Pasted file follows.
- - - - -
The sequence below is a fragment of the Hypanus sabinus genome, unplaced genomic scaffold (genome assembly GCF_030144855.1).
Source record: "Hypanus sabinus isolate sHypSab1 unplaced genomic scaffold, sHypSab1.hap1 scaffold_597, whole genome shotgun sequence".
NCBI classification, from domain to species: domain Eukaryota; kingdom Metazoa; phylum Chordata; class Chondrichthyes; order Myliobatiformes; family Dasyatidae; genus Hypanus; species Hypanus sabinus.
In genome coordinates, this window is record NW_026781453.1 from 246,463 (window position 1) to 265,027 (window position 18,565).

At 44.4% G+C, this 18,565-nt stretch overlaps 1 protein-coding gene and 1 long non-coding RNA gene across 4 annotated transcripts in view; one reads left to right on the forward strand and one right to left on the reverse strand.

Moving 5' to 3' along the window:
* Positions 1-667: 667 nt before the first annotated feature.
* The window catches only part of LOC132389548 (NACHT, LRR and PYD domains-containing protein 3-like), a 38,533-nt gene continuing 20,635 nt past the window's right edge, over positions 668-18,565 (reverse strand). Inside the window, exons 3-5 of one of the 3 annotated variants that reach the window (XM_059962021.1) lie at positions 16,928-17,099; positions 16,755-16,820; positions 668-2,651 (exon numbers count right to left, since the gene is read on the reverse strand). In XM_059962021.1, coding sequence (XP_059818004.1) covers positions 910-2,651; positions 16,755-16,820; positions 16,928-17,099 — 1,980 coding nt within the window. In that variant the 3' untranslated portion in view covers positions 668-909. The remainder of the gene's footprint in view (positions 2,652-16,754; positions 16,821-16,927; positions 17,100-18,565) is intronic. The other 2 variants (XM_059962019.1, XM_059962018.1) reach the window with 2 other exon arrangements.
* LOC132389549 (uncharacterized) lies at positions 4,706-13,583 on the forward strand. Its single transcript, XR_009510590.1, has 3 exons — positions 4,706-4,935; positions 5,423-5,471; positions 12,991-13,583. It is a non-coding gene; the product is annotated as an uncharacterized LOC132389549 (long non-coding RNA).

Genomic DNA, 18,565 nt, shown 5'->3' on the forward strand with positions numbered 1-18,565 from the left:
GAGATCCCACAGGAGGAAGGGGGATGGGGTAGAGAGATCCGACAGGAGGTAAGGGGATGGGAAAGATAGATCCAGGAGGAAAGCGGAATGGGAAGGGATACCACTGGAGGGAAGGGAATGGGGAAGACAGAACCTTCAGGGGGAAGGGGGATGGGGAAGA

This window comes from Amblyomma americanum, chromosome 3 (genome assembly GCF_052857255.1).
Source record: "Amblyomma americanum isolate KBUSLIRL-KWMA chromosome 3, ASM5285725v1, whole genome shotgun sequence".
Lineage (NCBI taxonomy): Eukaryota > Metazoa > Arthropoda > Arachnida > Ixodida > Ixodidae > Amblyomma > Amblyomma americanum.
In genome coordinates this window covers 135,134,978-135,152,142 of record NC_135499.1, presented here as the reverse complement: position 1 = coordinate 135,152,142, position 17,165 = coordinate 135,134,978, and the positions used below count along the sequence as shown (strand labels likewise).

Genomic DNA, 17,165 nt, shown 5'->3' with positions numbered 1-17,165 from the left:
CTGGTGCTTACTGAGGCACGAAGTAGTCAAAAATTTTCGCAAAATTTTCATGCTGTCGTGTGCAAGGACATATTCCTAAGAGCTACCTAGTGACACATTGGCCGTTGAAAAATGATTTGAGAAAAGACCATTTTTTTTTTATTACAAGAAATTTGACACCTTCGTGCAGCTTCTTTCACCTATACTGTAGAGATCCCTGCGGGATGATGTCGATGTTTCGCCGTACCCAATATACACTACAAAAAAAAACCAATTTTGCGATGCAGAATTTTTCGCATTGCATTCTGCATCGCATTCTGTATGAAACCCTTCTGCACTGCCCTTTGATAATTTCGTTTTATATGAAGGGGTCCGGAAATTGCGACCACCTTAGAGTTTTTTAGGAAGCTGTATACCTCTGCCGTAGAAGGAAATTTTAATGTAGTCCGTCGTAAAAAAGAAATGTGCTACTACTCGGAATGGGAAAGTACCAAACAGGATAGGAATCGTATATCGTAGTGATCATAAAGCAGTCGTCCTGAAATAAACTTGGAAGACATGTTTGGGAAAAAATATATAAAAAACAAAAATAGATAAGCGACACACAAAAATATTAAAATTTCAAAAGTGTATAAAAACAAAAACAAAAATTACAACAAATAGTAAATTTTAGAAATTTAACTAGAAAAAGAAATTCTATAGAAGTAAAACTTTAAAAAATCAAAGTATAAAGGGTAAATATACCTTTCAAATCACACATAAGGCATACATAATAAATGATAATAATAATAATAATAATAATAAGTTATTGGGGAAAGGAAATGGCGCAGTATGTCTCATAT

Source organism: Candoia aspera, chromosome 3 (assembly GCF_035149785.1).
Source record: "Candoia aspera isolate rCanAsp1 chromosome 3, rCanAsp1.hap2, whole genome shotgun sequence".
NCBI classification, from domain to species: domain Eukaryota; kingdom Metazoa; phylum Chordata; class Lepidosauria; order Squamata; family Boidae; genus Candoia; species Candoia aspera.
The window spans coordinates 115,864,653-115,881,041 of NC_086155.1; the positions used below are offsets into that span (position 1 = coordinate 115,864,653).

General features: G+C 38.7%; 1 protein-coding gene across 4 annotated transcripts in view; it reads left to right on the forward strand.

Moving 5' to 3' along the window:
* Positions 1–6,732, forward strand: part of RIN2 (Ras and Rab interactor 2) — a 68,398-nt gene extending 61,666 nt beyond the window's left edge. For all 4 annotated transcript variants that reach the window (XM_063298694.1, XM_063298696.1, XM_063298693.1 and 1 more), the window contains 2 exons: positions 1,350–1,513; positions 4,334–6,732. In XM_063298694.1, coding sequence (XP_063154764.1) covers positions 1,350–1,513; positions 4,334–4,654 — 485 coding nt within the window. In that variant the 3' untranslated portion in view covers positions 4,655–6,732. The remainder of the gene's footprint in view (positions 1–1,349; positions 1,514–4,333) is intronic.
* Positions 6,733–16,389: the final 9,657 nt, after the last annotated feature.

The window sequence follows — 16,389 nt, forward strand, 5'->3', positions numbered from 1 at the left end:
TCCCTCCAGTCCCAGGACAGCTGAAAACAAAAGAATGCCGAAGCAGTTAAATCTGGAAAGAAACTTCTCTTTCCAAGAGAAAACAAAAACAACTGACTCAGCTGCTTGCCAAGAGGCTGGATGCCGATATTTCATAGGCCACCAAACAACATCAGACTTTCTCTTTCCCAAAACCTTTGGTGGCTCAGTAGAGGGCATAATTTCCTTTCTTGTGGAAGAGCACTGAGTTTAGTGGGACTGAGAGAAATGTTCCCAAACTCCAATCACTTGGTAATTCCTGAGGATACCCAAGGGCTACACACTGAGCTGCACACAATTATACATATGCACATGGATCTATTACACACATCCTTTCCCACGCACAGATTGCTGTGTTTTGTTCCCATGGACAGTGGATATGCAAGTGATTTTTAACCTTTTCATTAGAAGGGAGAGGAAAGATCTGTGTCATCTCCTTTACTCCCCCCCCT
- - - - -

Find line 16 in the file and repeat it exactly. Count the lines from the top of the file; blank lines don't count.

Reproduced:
Genomic DNA, 17,165 nt, shown 5'->3' with positions numbered 1-17,165 from the left: